The term “Muscat” can be confusing for even seasoned wine lovers. It can be tricky to really identify what a Muscat wine is, because there’s sweet and fortified wines, dry wines, sparkling wines and more that all bear the name. There’s a lot to it, but let’s try to establish a few facts at least.

 

What is Muscat?

Muscat is a wine grape, or more accurately the word “Muscat” refers to a family of over 200 wine grapes. Don’t panic, though, we don’t expect you to know them all. In fact, you’ll go pretty far by only knowing a handful of them.

  • The most important is surely Muscat Blanc à Petit Grains, commonly referred to as Muscat Blanc and also known as Muscat Canelli, Moscato d’Asti, Moscato Bianco, Brown Muscat and many more besides. In Spain it is often known as Muscat de Grano Menudo. Confused yet? Stick with us. Muscat Blanc à Petit Grains produces tiny berries and wines with a distinctive floral and grapelike aroma. The wines can range from sweet to dry, and may be sparkling or still. Major producing regions for Muscat wines of this type include Spain, France, Italy, South Africa, Greece and Australia.
  • Muscat of Alexandria is another member of the Muscat family, though produces wines on a smaller scale and of a lower profile than Muscat Blanc. It is a popular eating grape and produces wines in regions including California and in France, where it is blended with Muscat Blanc à Petit Grains in the fortified sweet wines known as Vins doux naturel.
  • Muscat of Hamburg, also known as Black Muscat, is a dark-skinned grape which is atypical for the Muscat family. It is most commonly used to produce dessert wines in California, and is growing in popularity as a blending grape in China.
  • Muscat Ottonel is the primary type of Muscat grown in the French region of Alsace, known far and wide for its white wines. It is also the main Muscat to be found in Austria, often used to produce sweet late harvest wines. It is increasingly common in Central European vineyards in the Czech Republic, Bulgaria, Romania and beyond.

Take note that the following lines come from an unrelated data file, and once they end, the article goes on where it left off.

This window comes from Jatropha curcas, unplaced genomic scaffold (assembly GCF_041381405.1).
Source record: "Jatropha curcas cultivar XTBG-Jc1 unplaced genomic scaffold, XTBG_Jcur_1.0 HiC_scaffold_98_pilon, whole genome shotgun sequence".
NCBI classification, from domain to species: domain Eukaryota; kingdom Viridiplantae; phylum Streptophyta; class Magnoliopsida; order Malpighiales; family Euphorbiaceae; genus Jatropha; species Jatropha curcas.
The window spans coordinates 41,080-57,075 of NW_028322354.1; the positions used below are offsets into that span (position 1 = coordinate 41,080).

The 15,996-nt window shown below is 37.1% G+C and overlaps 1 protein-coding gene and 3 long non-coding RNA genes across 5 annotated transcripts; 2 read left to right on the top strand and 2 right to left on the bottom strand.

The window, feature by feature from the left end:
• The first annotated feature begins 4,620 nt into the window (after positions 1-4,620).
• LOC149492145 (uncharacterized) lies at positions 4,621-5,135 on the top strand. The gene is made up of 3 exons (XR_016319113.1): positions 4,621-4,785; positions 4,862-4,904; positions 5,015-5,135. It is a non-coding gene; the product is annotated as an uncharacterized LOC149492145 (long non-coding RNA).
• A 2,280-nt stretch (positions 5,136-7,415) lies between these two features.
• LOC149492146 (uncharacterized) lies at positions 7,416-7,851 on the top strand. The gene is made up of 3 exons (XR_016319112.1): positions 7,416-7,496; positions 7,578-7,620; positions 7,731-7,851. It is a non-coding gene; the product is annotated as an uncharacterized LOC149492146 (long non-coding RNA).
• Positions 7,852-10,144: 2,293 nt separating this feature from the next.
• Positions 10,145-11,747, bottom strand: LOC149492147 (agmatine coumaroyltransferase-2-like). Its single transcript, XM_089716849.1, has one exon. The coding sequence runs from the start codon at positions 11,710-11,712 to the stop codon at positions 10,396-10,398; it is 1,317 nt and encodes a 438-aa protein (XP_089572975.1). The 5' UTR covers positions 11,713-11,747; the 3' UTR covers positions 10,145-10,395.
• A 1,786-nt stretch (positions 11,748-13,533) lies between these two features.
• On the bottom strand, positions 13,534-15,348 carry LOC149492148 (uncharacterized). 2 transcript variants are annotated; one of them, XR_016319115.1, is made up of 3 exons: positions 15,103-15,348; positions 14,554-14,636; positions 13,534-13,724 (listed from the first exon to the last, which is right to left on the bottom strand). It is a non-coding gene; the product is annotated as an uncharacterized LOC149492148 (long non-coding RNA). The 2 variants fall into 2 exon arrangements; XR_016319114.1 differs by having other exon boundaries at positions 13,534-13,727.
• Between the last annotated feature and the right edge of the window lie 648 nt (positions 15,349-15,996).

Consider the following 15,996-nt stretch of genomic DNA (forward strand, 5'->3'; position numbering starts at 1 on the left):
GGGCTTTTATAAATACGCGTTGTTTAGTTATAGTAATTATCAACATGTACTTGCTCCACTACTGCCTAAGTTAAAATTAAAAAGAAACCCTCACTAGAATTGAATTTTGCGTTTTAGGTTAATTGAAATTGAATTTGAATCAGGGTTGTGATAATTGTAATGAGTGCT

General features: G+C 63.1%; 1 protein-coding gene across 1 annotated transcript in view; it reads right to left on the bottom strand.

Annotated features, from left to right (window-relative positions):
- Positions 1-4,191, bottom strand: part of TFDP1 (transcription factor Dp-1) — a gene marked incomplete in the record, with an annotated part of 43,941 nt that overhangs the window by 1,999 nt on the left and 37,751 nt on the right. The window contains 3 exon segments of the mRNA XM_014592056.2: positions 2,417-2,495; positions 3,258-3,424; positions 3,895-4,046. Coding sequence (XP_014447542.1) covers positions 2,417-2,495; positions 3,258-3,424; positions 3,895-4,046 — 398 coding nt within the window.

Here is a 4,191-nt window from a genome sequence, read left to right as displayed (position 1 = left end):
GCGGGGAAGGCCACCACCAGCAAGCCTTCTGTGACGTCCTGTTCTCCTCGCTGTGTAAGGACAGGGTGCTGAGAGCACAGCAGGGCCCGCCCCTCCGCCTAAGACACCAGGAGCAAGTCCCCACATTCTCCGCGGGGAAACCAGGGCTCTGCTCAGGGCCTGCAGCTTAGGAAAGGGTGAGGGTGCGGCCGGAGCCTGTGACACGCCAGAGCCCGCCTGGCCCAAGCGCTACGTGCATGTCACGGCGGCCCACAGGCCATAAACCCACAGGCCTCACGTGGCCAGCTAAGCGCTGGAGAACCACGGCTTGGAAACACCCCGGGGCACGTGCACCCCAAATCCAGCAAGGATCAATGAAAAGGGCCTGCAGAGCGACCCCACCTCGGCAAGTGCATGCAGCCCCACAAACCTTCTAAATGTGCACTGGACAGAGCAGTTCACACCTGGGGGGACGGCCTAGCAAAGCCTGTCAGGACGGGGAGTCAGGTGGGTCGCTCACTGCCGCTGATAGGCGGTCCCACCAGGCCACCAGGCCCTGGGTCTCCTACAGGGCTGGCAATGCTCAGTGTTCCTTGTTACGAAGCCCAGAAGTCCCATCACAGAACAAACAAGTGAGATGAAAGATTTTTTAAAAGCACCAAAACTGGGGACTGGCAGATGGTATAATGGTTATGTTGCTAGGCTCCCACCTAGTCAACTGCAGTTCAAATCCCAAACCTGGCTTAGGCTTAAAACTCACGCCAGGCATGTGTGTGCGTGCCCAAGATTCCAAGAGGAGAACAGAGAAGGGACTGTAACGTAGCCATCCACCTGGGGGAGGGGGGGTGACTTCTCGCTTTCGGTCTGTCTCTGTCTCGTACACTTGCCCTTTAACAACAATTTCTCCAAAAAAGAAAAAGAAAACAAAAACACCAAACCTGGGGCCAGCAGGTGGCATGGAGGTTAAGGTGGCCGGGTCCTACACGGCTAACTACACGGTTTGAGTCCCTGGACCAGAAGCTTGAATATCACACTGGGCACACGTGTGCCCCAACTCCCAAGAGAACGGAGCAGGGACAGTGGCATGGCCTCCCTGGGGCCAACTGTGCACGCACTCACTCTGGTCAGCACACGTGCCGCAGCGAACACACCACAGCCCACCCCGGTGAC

Muscat wines to try

Reading about wine can be fascinating, but the best way to learn is surely by tasting and enjoying the wines themselves with good company. If this feels like it has been a day in school, then here’s your homework: Taking the most important Muscat grape, Muscat Blanc à Petit Grains, we suggest that you pick up a number of interesting bottles and explore the Muscat style for yourself!

  • MdO Moscato de Ochoa is a low-alcohol, lightly sparkling Muscat wine from the Navarra region in Spain. Very close to the Italian Moscato d’Asti style, this one is incredibly versatile with or without food, and its 5.5% alcohol content makes it an ideal accompaniment to a summer lunch. It is semi-sweet in style, and is one very interesting expression of Muscat.
  • Sumarroca Muscat from Sumarroca is a still white wine produced in the Penèdes region. It is a dry expression of Muscat, though has a lot of fruit and floral character. This is a highly refreshing bottle that you could easily substitute for a Sauvignon Blanc or Chardonnay the next time you want to impress your guests with something a little different!

 

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